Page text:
Yes, despite leaving the CATs at home with the cats in 2012, it was true I still loved SCTs best. Well, maybe that was true, or maybe I was whistling past the graveyard. Those words were written just after I completed the observing project of a lifetime, The Herschel Project, my quest to view all 2500 Herschel deep sky objects. Chasing down more than two thousand galaxies, nebulae, and star clusters over the course of a mere three years, especially given our weather and my work schedule at the time, ensured I was sorta wrung out and ready for a change.

Oh, I continued on for the next two years much as I had, using my SCTs to slowly, ever so slowly, tie the ribbon on the H-project. Using my C11, Big Bertha, and my C8, Celeste, to clean up a few objects here and there. Some that I wasn’t 100% sure I’d identified correctly, and some that I wanted to re-image with my new color Mallincam. That’s what I told myself I was doing anyway, but the truth, I think, was really that I had no idea what—if anything—came next for me in (amateur) astronomy.

I did try to get various new observing projects off the ground. I started in on the ARPs, for example, observing them in much the same way I had the Herschels. Some visual observing with the C11 and the 12-inch Dob and lots of video observing with the C8 and C11. It, like every other project I tried, however, fell flat. With a resounding thud. I was worried. Had finishing the Herschel Project also finished amateur astronomy for me?

There it remained until early 2015. That’s when things began to change. No, I didn’t suddenly think up a new approach to amateur astronomy. That happened, but it was the result of other changes. Mostly me entering in upon a time in life when I began considering larger questions than just “Hmm, I wonder how a C14 would do on a CGEM DX?” The big questions, questions like, “How did I get here?” and “What is it all about?” and “What (if anything) comes after this story is done?”

“Began to change”? Not hardly. The astounding thing was that I went to bed one night in early 2015 (after imaging that winter’s cool little comet) feeling much the same as always, and awakened feeling entirely different. What concerned me now was no longer observing projects, but the questions above and many more like them, which suddenly seemed more significant than Arp galaxies. I also began to look with dismay at all the astro-junk I’d accumulated over the last 25 years of my near 50 years as an amateur and began to thin the herd.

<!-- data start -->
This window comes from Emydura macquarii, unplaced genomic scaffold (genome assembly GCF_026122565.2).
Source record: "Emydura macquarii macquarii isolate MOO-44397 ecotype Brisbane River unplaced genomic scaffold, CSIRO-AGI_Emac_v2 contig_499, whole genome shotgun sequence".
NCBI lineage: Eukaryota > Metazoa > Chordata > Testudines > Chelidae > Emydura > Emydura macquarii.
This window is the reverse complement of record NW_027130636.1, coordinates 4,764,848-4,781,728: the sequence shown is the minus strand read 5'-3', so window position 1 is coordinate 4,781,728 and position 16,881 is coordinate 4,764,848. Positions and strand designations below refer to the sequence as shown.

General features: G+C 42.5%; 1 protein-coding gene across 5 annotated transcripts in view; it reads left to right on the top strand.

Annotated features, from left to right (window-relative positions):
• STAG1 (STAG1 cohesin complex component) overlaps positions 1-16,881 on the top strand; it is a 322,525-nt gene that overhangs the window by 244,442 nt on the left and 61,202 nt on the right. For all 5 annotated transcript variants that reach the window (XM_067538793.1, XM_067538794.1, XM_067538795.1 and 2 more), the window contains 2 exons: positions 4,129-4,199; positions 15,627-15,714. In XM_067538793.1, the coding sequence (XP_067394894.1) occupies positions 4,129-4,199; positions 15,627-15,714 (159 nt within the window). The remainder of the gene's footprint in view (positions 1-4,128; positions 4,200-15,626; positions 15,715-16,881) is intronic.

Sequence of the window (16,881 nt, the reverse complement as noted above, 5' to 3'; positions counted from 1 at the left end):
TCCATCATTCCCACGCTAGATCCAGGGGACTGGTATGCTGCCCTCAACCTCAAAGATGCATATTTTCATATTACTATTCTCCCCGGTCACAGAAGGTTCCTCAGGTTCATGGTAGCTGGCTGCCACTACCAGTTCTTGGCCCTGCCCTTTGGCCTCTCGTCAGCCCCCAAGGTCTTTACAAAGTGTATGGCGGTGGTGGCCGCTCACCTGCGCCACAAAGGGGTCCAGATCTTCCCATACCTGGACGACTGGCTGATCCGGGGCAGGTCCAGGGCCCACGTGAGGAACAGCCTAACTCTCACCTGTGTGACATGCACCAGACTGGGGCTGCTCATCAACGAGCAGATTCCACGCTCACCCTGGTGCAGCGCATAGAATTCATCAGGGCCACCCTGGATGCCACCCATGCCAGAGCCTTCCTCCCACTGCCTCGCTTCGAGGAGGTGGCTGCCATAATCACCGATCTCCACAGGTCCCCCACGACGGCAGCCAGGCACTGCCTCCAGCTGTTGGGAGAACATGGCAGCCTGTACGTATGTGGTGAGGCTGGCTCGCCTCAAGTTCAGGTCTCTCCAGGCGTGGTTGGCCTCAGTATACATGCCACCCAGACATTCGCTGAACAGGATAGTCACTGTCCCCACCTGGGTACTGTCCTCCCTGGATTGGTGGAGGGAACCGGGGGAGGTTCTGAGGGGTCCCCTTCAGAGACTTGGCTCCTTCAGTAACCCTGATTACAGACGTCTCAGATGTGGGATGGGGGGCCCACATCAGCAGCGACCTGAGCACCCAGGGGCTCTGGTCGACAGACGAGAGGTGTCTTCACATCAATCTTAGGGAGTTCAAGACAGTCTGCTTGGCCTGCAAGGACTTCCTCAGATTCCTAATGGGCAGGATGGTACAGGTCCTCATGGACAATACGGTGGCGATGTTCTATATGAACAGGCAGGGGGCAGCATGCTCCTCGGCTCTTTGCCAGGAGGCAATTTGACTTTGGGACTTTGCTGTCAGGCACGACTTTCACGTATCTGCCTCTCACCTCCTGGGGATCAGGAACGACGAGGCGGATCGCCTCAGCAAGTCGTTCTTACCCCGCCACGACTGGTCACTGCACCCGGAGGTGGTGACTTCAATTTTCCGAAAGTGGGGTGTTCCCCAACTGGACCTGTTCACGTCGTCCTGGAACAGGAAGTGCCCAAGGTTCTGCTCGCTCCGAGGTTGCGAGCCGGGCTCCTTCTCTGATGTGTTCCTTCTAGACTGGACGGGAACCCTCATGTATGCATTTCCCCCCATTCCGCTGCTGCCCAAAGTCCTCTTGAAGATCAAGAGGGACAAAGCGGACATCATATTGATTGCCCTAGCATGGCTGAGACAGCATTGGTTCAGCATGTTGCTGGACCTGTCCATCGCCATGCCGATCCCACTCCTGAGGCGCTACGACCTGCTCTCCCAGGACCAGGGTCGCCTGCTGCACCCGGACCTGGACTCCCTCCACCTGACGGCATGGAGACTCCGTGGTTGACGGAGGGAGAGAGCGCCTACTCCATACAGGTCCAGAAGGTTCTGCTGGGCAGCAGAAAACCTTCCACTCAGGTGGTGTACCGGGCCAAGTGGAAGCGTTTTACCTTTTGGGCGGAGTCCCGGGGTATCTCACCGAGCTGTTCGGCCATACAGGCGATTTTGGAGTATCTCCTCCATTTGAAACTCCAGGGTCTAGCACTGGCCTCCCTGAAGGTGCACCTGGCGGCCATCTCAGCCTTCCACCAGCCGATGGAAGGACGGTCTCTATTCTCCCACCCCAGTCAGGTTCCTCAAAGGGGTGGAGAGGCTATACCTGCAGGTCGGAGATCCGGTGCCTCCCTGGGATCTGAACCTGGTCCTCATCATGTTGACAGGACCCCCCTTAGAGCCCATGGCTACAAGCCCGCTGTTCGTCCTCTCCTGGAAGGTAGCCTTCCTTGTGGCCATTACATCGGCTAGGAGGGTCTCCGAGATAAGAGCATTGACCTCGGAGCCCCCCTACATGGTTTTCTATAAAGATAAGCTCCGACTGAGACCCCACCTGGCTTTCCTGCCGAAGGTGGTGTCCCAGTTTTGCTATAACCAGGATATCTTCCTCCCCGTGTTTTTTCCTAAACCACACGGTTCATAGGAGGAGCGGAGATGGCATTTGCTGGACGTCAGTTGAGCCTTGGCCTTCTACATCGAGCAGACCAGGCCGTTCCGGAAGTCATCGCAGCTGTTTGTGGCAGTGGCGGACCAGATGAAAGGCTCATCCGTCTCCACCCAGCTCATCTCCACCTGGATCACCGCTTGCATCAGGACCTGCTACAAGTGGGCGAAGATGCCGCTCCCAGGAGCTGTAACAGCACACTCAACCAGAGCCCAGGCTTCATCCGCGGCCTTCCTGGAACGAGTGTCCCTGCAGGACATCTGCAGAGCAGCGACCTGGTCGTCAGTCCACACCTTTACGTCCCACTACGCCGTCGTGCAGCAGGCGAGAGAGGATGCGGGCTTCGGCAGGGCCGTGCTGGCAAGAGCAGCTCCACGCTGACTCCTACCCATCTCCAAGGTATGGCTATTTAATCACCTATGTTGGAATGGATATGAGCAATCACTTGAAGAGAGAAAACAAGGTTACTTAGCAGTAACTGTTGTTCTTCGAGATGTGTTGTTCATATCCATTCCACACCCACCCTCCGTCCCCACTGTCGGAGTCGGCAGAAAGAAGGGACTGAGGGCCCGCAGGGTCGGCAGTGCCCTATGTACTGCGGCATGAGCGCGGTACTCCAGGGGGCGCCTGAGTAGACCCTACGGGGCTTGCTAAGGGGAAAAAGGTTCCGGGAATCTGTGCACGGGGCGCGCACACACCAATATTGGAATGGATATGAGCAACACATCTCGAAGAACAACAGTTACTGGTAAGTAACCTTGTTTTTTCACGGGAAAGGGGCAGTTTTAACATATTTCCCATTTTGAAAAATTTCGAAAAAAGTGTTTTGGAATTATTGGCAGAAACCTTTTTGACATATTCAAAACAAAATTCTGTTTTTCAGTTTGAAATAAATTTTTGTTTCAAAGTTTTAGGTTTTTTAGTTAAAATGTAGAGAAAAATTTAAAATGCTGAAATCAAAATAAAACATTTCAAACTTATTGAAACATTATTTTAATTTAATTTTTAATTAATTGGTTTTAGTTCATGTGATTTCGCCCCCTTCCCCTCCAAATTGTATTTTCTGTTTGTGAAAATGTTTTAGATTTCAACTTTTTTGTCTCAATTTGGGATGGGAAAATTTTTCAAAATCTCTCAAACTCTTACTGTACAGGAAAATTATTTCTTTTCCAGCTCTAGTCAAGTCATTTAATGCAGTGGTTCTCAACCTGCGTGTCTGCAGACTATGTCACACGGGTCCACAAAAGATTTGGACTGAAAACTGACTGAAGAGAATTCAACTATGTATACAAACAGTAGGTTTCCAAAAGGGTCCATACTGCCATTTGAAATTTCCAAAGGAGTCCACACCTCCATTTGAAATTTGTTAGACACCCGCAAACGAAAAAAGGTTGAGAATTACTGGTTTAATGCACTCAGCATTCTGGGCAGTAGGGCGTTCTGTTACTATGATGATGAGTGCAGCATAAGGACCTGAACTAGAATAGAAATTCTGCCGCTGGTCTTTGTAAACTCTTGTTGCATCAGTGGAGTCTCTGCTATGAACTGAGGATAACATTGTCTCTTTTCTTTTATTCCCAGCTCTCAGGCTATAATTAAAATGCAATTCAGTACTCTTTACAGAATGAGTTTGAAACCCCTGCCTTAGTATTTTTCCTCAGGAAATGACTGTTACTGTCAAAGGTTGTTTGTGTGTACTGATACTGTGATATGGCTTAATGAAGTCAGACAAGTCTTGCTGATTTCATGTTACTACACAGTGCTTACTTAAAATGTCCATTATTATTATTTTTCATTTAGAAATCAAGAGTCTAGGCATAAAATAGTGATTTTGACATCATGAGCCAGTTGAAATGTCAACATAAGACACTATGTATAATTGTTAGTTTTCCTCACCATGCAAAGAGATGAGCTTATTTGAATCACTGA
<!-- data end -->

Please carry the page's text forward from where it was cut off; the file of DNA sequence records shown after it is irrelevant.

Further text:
Big Eye of my 6-inch...
I won’t bore you with the answers to some (not all) of those questions I’ve come up with so far. Every person has to wrestle with these things for themselves and the answers you arrive at may be starkly different from those I’ve arrived at. We’re talking astronomy here, anyway, and the point is that being preoccupied with deeper thoughts meant I didn’t want to worry about, struggle with, or obsess over telescopes anymore. I did still want to observe, though.

I just didn’t want to be bothered by my telescope when it was time to watch the skies. The C11 was out. So was the C8. I didn’t want to spend 30-minutes setting up a scope. Heck, I didn’t want to spend 2-minutes. In the months immediately following that 2015 winter’s night with the comet, the yen to look at the stars often came on the spur of the moment, and our AR102 4-inch achromat or my C102 4-inch achromat on a light SkyWatcher AZ-4 alt-azimuth mount didn’t bother me. I’d put one of the refractors on the mount and carry it into the backyard in a single piece. No drives, no batteries, no computers, no aggravation, just me contemplating the cosmos.

Yes, I will admit I missed the light gathering power of the SCTs at first. My solution was to buy an inexpensive and ultra-simple 10-inch solid tube Newtonian, a GSO Dobsonian, Zelda. She is almost as quick and painless to set up as the refractors. Do I use her a lot? I did when I first got her, but of late not quite so often despite her simplicity. This past year, my refractors have been in the backyard more often than the big 10-inch. 

What changed? I began concentrating on what I could see with my "small" refractors rather than what I couldn't. When I learned to do that, it was as if the deep sky became new to me again after all these years. I won’t tell you I was seeing more details in my favorite objects, but I was seeing a different, a new—or at least forgotten—aspect of them and I welcomed that.

It wasn’t just my new mindset that impelled me begin a more relaxed sort of visual observing. It was my body. No, age didn’t suddenly catch up with me, or at least that was only part of it. I was washing down the front porch of good, old Chaos Manor South just after we moved out. Stupidly, I was wearing flip-flops, slipped on the soapy front steps, and crunched my back—but good.

I was in pain for a while, but it seemed as if I’d dodged a bullet and just gotten bruised up and that would be the end of it. Guess again, Skeezix. Last summer, it became obvious that was not the case. I did something that aggravated that back injury. I don’t know what it was, but I was in real pain for weeks. Carrying a C8 into the yard would have been laughable. 3-inch and 4-inch refractors became my lifelines to astronomy. And I had so much fun with them that when my back pain suddenly subsided—almost overnight—my inclination was to stick with them.